Commentary: Reflection by Bishop Robert Barron (Word on Fire):
Friends, in today's Gospel Jesus passes judgment on towns who have failed to believe in him and his signs: "Woe to you, Chorazin! Woe to you, Bethsaida! For if the mighty deeds done in your midst had been done in Tyre and Sidon, they would long ago have repented, sitting in sackcloth and ashes." And this Gospel contains a word for us.

What is the first thing that the minister should do upon entering a city? "Cure the sick there." Christ is
Soter, healer of both body and spirit. So many of the saints were healers; so many of the apparitions of the Blessed Mother lead to healing.

Another great task of the church is to proclaim, "The reign of God is at hand". The Church is an announcing, proclaiming, evangelizing organism. What we proclaim is that, in Jesus Christ, a whole new way of ordering things has appeared, that God, in Christ, is drawing all things to himself. The great ordering principles of the world—money, fame, power, sex, pleasure—are overthrown. A new king has come, a new way of organizing life. Love, inclusion, compassion, nonviolence, forgiveness, especially of enemies—this is now the way sanctioned by God.
Video reflection by Deacon Clinton Couch: United States Conference of Catholic Bishops.

Mass Readings—Optional Memorial of St. Bruno
The Letter to the Philippians, chapter three, verses eight thru fourteen;
Psalm Forty, verse five(a);
The Gospel according to Luke, chapter nine, verses fifty-seven thru sixty-two.

Mass Readings—Optional Memorial of Bl. Marie-Rose Durocher
The First Book of Kings, chapter nineteen, verses four thru nine(a) & eleven thru fifteen(a);
Confer Psalm Sixteen, verse five(a);
The Gospel according to Matthew, chapter nineteen, verses twenty-seven, twenty-eight, & twenty-nine.



Bible Study—The Bible Timeline, Session 17: Maccabean Revolt
The First Book of Maccabees, chapter five, verses nine thru sixty-eight;
The First Book of Maccabees, chapter six (verses one thru sixty-three);
The Second Book of Maccabees, chapter six, verses eighteen thru thirty-one;
The Second Book of Maccabees, chapter seven (verses one thru forty-two);
The Second Book of Maccabees, chapter twelve, verses thirty-eight thru forty-six;
The Book of Sirach, chapter two (verses one thru eighteen).

Commentary: Liberation of Galilean Jews (1 Maccabees, 5:9-23), Rescue in Gilead (5:24-54), Joseph & Azariah Defeated (5:55-68), Defeat & Death of Antiochus IV (6:1-18), the Citadel Besieged (6:17-27), Campaign against Judas (6:28-54), & Peace Treaty (6:55-63); Martyrdom of Eleazar (2 Maccabees, 6:18-31), Martyrdom of a Mother & Her Sons (7:1-42), & Expiation for the Dead (12:38-46); & Duties toward God (Sirach, 2:1-18).

Bible Study—Proverbs in a Month
The Book of Proverbs, chapter six (verses one thru thirty-five).

Commentary: Miscellaneous Proverbs (6:1-19) & Warning against Adultery (6:20-35).

Project BLACK MAMBA: The Long Road Back, Prelude

'Tis the festival of Saint Paulinus of York, Bishop (circa 584-644): Saint-link & Wikipedia-link.

Commentary: Wayback Machine.

'Tis also the festival of Saint Daniel & Companions, Martyrs, O.F.M. (died 1227, A.K.A. the Martyrs of Ceuta), martyred in the reign of the caliph Yahya al-Mu'tasim: Martyrs-link ūnus, Martyrs-link duo, & Wikipedia-link; Martyr-link Alpha, Martyr-link D-A-N, Martyr-link D-O-N, Martyr-link Hotel, Martyr-link Lima, Martyr-link November, & Martyr-link Sierra.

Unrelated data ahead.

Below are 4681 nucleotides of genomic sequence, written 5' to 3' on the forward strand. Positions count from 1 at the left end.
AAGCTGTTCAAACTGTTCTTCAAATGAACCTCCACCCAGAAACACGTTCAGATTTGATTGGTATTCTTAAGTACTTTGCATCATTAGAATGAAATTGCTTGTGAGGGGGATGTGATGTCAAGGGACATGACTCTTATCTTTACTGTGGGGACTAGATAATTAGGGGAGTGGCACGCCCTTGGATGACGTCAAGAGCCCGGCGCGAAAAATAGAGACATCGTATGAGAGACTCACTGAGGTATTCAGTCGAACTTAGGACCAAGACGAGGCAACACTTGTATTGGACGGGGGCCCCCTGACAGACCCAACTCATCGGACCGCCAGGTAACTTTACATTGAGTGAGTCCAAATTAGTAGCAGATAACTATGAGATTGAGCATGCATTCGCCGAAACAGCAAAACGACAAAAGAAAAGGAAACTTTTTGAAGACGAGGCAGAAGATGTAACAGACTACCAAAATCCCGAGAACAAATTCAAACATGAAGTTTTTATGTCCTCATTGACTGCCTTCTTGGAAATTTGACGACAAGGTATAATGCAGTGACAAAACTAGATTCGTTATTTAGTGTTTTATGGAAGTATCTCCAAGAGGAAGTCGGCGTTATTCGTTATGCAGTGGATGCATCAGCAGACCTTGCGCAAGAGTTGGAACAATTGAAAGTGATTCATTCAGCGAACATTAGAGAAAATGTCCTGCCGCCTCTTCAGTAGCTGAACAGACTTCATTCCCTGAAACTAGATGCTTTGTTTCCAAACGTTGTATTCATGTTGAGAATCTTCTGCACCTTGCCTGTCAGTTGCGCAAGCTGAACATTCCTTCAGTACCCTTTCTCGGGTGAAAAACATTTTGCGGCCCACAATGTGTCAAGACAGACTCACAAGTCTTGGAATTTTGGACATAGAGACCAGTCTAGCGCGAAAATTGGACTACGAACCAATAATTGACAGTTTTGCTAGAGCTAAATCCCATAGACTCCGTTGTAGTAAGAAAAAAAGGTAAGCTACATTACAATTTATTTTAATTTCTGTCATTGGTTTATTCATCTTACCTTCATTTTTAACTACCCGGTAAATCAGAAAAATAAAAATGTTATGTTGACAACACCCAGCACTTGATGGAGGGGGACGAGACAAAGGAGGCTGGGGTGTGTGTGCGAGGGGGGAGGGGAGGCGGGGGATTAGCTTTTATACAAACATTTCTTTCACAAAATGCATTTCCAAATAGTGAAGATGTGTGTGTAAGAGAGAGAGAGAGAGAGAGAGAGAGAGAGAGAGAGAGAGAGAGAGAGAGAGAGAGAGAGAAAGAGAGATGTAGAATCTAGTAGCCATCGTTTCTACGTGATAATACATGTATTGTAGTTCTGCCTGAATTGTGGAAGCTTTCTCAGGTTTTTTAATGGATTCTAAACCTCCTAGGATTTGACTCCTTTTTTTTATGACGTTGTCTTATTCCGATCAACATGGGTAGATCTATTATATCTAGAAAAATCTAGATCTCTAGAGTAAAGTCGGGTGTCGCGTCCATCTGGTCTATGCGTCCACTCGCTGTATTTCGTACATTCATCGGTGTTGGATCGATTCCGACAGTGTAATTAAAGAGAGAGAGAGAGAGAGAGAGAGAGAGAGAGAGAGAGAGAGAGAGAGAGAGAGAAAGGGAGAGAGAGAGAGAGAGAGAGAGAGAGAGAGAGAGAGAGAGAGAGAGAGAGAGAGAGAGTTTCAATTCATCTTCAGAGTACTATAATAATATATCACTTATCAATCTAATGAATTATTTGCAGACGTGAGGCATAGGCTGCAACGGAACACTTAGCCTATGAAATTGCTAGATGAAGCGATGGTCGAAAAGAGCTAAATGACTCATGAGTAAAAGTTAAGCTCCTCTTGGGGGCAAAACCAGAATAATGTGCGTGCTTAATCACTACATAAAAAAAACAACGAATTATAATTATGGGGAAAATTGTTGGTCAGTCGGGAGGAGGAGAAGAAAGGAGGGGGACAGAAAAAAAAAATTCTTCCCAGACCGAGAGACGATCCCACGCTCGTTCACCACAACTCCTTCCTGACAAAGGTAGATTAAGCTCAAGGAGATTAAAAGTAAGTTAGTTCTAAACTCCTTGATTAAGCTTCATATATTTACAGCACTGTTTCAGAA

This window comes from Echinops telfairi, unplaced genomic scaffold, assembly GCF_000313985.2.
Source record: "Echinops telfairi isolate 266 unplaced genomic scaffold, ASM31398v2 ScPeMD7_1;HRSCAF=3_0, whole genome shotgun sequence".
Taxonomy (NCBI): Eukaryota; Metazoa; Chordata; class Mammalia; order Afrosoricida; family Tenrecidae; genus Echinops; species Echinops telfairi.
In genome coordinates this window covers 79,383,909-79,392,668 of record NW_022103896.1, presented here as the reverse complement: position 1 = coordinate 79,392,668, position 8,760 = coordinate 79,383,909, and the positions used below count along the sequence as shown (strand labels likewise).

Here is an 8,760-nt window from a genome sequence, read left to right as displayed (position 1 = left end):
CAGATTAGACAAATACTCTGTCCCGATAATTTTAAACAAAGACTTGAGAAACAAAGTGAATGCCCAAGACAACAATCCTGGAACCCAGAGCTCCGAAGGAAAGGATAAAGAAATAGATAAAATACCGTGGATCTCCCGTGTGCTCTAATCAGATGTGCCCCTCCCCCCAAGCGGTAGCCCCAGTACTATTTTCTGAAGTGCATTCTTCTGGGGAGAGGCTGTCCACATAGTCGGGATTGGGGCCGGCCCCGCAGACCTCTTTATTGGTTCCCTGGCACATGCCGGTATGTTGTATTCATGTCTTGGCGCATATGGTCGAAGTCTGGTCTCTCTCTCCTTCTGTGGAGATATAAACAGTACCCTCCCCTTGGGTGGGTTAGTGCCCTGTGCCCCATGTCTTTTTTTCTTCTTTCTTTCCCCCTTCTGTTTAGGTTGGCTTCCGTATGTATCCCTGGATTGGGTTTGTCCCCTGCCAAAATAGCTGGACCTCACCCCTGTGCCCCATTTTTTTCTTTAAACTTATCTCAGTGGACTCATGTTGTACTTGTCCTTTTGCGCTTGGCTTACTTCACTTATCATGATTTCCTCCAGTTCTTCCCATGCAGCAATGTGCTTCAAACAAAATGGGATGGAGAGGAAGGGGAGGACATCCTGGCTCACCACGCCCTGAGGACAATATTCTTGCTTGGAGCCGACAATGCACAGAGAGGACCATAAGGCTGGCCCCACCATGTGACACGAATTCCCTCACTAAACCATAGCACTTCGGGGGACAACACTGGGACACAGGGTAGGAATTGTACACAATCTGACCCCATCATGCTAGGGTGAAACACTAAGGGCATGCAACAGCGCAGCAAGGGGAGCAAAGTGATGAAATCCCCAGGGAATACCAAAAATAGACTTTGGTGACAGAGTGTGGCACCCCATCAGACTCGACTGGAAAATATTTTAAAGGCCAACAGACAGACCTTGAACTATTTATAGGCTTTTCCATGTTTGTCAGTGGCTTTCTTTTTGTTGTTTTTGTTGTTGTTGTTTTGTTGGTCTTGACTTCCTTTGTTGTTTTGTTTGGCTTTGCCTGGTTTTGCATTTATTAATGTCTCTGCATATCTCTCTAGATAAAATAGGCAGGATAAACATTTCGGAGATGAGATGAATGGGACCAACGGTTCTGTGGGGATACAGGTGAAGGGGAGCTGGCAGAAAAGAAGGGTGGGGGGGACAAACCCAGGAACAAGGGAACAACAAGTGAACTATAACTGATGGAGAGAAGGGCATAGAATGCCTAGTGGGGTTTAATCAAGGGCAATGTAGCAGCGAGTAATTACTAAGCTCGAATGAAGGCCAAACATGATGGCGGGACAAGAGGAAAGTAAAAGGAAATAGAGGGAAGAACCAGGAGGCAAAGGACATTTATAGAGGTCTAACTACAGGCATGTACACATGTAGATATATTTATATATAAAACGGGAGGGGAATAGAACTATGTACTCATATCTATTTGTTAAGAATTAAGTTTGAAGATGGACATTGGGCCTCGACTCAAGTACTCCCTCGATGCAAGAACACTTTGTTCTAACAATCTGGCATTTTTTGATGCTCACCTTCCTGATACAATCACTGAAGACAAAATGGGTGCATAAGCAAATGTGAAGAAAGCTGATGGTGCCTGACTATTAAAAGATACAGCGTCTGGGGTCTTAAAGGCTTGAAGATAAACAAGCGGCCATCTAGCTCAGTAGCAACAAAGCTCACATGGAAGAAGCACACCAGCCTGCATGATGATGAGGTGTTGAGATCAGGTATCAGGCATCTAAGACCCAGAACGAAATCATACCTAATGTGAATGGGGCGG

'Tis also the festival of Saint Francis Borgia, Priest, S.J. (1510-1572, the Duke of Gandía), third Superior General of the Society of Jesus, the "Second Founder" of the Jesuits: Saint-link ūnus, Saint-link duo, & Wikipedia-link; Wikipedia-link Black Pope.

'Tis also the festival of Saint Daniele Combini, Bishop, M.C.C.I. (1831-1881), founder of the Comboni Missionaries of the Heart of Jesus & the Comboni Missionary Sisters: Saint-link & Wikipedia-link; Wikipedia-link M.C.C.I. & Wikipedia-link S.M.C.

Scripture of the Day
Mass Readings—Feria
The Book of Jonah, chapter three, verses one thru ten;
Psalm One Hundred Thirty, verses one(b) & two, three & four(a,b), & seven & eight;
The Gospel according to Luke, chapter ten, verses thirty-eight thru forty-two.

Commentary: Reflection by Bishop Robert Barron (Word on Fire):
Friends, today's Gospel inspires protests more than almost any other that I've preached on. "Hey Bishop, I think Martha gets a bum rap." And for centuries the story has been read that Martha represents the "active" life and Mary the "contemplative" life. I would like to stress that the "active/contemplative" reading of the Martha and Mary story is not that helpful. We have to dig a little deeper.

What does he upbraid Martha for? "Martha, Martha, you are anxious and upset about many things." It is the frantic, divided, un-focused quality of her life that Jesus is drawing attention to. And what is Mary being praised for? Not precisely that she is "contemplative," but that she has chosen the unum necessarium (the one necessary thing). She sits quietly at the feet of the Lord, not so much eschewing work, as gathering herself, learning what she is essentially about.

There is a cacophony of voices calling out to you; there are a thousand influences pulling you this way and that. What's the one necessary thing? It is to listen to the voice of Jesus as he tells you of his love and as he tells you who you are.
Video reflection by Father Pat O'Keefe: United States Conference of Catholic Bishops.


Bible Study—Proverbs in a Month
The Book of Proverbs, chapter seven (verses one thru twenty-seven);
The Book of Proverbs, chapter eight (verses one thru thirty-six).

Commentary: Warning against Adultery (cont'd, 7:1-27) & the Discourse of Wisdom (8:1-36).

Bonus! Song o' the Day

Less Than Jake, "Whatever the Weather" from the Sound the Alarm E.P. (The Last Angry Man)

Skammentary:
"Can we hold on here and can we float?
Can we keep from sinking like a stone?

"It's out of my hands, these too heavy times,
Whatever the weather, I'll never waiver…"